HEALTH AND COMMUNITY CARE COMMITTEE
BUDGET PROCESS PRESENTATION
Wednesday, 9th May 2001
Parliament Committee Chambers
UNISON welcomes the significant real terms increase in health spending
as a modest start in addressing the urgent need to rebuild the NHS
in Scotland. However, due to the absence of detailed figures it
is unclear how much of these additional resources will go into in
Hospital and Community Health Services, which as all the recent
indicators show are under severe pressure.
Most of the additional resources appear to be allocated to specific
initiatives which means that Trust and Health Boards are not funded
to deal with financial pressures outwith these targetted areas.
For example the cost of pay awards (Junior Doctors pay in particular),
the implementation of the Working Time Regulations and new drug
costs have not been fully funded. This also has to be put in the
context of the debt crisis which exist in many Trusts.
Low pay is endemic in the Scottish Health Service. The starting
salary for ancillary staff is £4.05 per hour. The top level for
this grade of worker is pay spine point 44, which pays £237.06 per
week or £6.07 per hour. Nearly one in three student nurses leave
prior to completing their training because of poverty. These staff
"earn" the princely sum of £2.80 an hour. A qualified
nurse with a degree earns £5,000 a year less than a 19 year old
starting in Strathclyde Police. Medical Secretaries throughout Scotland
are presently in dispute about their salary. The maximum pay for
many of these staff is £12,815 per year. These staff are central
to the Government's waiting list initiative, yet in the largest
acute trust in Scotland, North Glasgow, at any given time one in
three of these posts are vacant.
UNISON compared the numbers of staff employed in the Scottish Health
Service with the throughput of patients in the years 1985 and 1999
(the last available figures). The results are startling. In 1985
there was one staff member for every 5.6 patients treated, but by
1999 this figure had fallen to one staff member for every 11 patients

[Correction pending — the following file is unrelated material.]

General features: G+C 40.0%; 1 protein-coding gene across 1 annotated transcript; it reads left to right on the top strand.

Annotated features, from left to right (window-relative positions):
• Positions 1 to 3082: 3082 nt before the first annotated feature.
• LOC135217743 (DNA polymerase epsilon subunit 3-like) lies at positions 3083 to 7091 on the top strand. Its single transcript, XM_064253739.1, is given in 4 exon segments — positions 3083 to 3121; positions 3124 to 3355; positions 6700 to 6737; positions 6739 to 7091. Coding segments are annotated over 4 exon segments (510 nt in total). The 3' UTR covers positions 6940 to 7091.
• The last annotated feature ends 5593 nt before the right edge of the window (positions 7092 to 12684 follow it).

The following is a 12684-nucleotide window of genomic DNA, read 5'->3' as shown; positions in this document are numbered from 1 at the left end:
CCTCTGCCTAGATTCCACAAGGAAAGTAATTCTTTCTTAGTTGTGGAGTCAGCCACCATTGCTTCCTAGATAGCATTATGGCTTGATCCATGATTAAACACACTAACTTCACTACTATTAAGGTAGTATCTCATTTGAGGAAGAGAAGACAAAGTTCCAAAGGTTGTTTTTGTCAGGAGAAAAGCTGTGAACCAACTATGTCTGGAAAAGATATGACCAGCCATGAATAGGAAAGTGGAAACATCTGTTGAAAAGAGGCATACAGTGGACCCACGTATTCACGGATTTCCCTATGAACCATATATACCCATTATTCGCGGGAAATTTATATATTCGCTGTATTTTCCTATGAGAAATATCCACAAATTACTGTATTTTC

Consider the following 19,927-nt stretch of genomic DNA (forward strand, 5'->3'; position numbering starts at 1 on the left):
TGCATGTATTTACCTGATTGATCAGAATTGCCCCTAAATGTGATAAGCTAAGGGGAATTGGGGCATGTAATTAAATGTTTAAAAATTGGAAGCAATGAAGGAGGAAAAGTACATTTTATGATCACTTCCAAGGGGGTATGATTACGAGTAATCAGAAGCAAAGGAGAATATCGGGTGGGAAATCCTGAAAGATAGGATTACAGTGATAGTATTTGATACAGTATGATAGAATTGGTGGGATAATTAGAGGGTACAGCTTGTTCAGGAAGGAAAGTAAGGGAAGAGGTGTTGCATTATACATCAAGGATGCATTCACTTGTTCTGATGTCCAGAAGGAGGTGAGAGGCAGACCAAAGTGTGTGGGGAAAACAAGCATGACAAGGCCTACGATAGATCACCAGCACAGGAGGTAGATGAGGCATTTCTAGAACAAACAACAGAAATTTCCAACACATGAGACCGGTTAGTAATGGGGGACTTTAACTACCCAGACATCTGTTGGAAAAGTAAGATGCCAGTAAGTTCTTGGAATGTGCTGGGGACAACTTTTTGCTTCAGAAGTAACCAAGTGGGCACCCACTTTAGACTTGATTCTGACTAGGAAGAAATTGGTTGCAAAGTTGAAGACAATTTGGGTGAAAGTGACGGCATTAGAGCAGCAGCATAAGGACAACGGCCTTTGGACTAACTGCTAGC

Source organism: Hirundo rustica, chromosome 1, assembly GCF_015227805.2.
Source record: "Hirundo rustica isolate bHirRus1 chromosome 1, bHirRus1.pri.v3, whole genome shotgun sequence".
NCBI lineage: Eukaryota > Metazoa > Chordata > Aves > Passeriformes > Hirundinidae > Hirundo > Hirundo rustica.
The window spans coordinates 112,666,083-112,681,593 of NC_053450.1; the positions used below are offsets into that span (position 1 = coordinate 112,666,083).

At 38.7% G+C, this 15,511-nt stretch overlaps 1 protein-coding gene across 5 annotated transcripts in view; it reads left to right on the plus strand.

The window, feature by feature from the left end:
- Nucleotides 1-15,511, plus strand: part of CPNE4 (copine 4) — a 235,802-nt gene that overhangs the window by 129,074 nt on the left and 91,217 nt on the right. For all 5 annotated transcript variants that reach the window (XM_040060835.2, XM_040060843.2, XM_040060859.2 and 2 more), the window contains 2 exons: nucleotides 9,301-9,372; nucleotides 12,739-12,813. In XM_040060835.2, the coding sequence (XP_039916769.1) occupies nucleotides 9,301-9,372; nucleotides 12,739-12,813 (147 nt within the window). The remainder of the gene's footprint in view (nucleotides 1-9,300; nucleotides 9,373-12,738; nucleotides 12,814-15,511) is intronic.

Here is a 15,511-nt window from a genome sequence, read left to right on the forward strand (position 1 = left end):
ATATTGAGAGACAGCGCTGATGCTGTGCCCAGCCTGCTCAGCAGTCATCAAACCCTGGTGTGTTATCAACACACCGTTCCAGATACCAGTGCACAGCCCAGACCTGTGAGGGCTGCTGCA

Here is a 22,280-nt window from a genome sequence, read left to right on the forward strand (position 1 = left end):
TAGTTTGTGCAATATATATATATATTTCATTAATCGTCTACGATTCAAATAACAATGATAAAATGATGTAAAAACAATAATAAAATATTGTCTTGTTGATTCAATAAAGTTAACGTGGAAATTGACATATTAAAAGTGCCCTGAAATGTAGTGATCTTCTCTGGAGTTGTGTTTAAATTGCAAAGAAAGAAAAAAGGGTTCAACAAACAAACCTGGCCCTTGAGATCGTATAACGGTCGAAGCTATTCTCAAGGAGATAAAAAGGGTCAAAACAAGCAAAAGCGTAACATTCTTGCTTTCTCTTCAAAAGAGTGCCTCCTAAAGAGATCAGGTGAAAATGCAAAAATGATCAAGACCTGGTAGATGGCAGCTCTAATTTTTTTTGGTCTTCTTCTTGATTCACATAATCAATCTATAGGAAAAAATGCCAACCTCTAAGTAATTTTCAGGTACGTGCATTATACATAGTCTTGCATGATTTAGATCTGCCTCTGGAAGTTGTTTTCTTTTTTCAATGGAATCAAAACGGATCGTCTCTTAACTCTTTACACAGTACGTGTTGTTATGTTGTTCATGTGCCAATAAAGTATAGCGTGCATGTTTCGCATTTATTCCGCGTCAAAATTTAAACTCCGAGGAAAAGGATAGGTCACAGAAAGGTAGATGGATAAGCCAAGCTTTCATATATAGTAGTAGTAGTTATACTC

treated. Almost 100% increase. There was nearly one doctor for every
70 patients who were treated in the NHS but by 1999 one doctor was
treating nearly 110 patients per year. The nursing workload almost
doubled from one nurse providing care for 13 patients in 1985 and
in 1999 it one nurse providing care for 24 patients. Lab technicians
who are involved in services like cancer screening have seen the
throughput of patients increase by 70% during the same timescale.
Admin and Clerical staff have also endured a similar increase in
workload. The biggest increase has been suffered by domestic staff,
who have seen the throughput of patients rise from 60 in 1985 to
301 per domestic.
The continued use of the Private Finance Initiative is an inefficient
use of resources. One small PFI project in West Lothian is estimated
to be costing the tax payer £200,000 a year more than if
traditional funding methods had been used. By using the Private
Finance Initiative to build new hospitals in Lanarkshire and Lothian
the Scottish Government will have privatised more support workers
jobs over a 7 month period than the Tories privatised in Scotland
over the last 7 years of their Government.
CULTURE AND MORALE
Low morale is still a major problem in the Scottish Health Service.
The average age of a Scottish nurse is 47. The number of trained
nurses aged 30 and under account for only 7% of the total nursing
workforce. This profile can be spread to nearly every other discipline
in the NHS. The Scottish Health Service has major problems recruiting
and retaining staff. A blame culture still prevails within the service.
UNISON was very concerned to learn that the first question that
the Chair of the Audit Committee asked when questioning senior managers
from Tayside was "which one of you is to blame". This
message percolates throughout the Scottish Health Service.
PROPOSALS FOR IMPROVEMENT
1. Fully funded pay deals.
2. Legislation, which has a cost implication for the National Health
Service, should be funded centrally, e.g., working time directive.
3. All Government announcements on NHS initiatives should be fully
costed and funded centrally.
4. A one-off payment should be made to the Scottish Health Service
to standardise Terms and Conditions for staff in advance of Agenda
5. Resource transfer arrangements for Care in the Community need
to be transparent.
6. Remove private contractors from the NHS.
7. Investigate alternative methods to fund the NHS building programme.
8. Re-establish salaried student nurses.
9. Ensure that the new Unitary Boards identify a Senior Manager
with responsibility for liaising with the Scottish Parliament and
10. Extend the role of the Scottish and Local Partnership Forums
to include financial planning and management.
11. Consider extending the role of the Scottish and Local Partnership
Forums to liaise more closely with local MSPs and the Scottish Parliament's
12. Recognising that as 78% of NHS expenditure here in Scotland
is on salaries, that the present ad hoc arrangements to settle pay
and conditions issues on a Scottish basis is inadequate.
JIM DEVINE Scottish Organiser Health
EDDIE EGAN Chair Scottish Health Committee
KARIE MURPHY Vice Chair Scottish Health Committe
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